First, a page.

Hospital attack concerns cybersecurity experts
LOS ANGELES - Cybersecurity experts worry that the $17,000 a Los Angeles hospital paid hackers to regain control of its computers could signal a troubling escalation of the growing "ransomware" threat.
A typical ransomware attack starts when a person opens an emailed link or attachment. Malicious code locks the computer or, worse, an entire network. Ransomware victims pay for a "key" to unlock data.
The president of Hollywood Presbyterian Medical Center said the facility paid the bounty "in the best interest of restoring normal operations."
It's unusual that the attack became public and the hospital revealed the cost. Most ransomware victims pay quietly or abandon their infected machines.
Computer security experts said hospitals are particularly vulnerable because some medical equipment runs on old operating systems that cannot be safeguarded easily.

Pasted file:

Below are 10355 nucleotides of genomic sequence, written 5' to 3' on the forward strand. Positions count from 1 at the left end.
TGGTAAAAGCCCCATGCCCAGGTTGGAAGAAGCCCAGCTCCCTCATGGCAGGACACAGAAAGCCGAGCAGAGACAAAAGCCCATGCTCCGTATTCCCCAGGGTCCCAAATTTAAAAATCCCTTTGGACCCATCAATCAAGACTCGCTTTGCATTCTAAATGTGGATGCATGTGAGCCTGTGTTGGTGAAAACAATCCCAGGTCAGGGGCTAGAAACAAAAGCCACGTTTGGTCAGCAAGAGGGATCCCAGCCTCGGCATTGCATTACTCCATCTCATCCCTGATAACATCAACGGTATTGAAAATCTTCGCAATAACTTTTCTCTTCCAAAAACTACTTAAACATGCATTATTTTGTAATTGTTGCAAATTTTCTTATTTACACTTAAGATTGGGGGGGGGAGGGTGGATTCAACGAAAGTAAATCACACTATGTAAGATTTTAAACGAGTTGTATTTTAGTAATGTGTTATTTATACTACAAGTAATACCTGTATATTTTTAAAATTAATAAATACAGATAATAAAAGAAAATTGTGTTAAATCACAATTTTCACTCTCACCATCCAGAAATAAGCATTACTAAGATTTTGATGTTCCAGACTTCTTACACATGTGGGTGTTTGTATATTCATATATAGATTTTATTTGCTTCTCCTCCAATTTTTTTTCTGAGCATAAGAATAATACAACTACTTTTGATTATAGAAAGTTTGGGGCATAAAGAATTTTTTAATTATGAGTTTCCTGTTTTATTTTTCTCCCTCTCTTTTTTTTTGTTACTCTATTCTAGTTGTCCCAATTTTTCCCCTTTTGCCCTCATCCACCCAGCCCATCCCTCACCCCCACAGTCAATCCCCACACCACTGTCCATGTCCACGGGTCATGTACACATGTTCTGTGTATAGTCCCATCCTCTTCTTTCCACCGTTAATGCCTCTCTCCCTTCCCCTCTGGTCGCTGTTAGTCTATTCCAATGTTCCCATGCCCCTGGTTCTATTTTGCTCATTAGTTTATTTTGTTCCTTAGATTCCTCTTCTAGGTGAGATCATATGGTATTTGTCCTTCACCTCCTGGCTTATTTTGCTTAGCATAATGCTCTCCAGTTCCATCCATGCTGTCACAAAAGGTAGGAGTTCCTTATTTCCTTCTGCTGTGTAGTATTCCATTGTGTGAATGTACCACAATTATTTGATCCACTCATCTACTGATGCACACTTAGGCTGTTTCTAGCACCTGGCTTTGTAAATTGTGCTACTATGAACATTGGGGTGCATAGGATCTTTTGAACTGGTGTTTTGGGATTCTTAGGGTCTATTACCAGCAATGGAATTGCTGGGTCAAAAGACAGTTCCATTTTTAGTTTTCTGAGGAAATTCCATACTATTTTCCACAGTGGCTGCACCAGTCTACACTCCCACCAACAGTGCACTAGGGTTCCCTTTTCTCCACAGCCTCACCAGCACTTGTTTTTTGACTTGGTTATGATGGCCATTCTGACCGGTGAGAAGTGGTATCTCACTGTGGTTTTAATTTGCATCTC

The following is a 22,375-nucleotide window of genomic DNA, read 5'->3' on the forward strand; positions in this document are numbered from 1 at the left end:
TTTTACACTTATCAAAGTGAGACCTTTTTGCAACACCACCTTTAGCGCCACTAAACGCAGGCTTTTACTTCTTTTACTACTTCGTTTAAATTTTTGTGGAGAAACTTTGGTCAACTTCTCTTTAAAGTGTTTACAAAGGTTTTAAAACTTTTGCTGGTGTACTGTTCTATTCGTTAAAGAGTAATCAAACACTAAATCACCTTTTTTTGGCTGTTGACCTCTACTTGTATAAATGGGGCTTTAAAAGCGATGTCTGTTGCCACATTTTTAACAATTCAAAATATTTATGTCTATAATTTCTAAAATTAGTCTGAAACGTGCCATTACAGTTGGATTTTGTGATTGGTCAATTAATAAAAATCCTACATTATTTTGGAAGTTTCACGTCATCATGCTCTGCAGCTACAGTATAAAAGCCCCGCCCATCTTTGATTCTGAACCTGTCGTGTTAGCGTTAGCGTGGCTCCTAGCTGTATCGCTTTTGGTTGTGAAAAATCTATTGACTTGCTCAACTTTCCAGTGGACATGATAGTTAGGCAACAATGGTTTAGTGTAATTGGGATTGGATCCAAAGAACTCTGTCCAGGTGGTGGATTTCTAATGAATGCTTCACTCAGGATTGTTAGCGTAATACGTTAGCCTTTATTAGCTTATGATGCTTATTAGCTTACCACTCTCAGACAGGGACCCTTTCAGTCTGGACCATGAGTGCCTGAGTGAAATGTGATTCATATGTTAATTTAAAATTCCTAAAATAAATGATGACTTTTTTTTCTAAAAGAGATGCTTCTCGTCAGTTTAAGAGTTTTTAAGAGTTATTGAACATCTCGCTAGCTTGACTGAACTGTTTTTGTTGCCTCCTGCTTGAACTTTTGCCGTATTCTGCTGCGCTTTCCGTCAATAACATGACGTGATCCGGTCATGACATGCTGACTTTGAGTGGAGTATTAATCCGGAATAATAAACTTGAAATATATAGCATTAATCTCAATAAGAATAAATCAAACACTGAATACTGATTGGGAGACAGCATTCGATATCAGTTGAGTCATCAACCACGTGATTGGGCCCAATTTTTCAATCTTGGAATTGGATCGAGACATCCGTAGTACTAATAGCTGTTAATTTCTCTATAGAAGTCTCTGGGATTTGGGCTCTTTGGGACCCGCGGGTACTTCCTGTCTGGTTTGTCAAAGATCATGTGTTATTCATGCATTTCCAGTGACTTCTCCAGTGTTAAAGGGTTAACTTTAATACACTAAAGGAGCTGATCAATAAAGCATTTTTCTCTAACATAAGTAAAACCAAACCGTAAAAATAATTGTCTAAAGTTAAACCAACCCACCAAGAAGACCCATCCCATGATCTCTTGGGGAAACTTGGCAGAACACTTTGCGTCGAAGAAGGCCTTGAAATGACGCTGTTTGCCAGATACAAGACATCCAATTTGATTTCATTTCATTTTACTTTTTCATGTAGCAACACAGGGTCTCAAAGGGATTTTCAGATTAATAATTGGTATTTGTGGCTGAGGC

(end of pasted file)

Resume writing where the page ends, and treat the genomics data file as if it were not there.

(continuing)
Desktop NewsClick to open Continuous News in a sidebar that updates in real-time.
Ascension teachers produce music video to hype students for LEAP testing
Metro Council to discuss new measures related to downtown library
Man arrested, charged with manslaughter in nurse's death
14-year-old boy killed in overnight Plaquemine shooting, deputies investigating
Juvenile killed in overnight Plaquemine shooting, deputies investigating
Tiger fans pumped for LSU's new athletic director
LSU introduces Scott Woodward as university's new athletics director
Coach O talks new AD Scott Wooodward, Joe Alleva's exit
LSU Gymnastics Prepares for NCAA Championship Final
Baton Rouge native said to replace Joe Alleva as LSU Athletics Director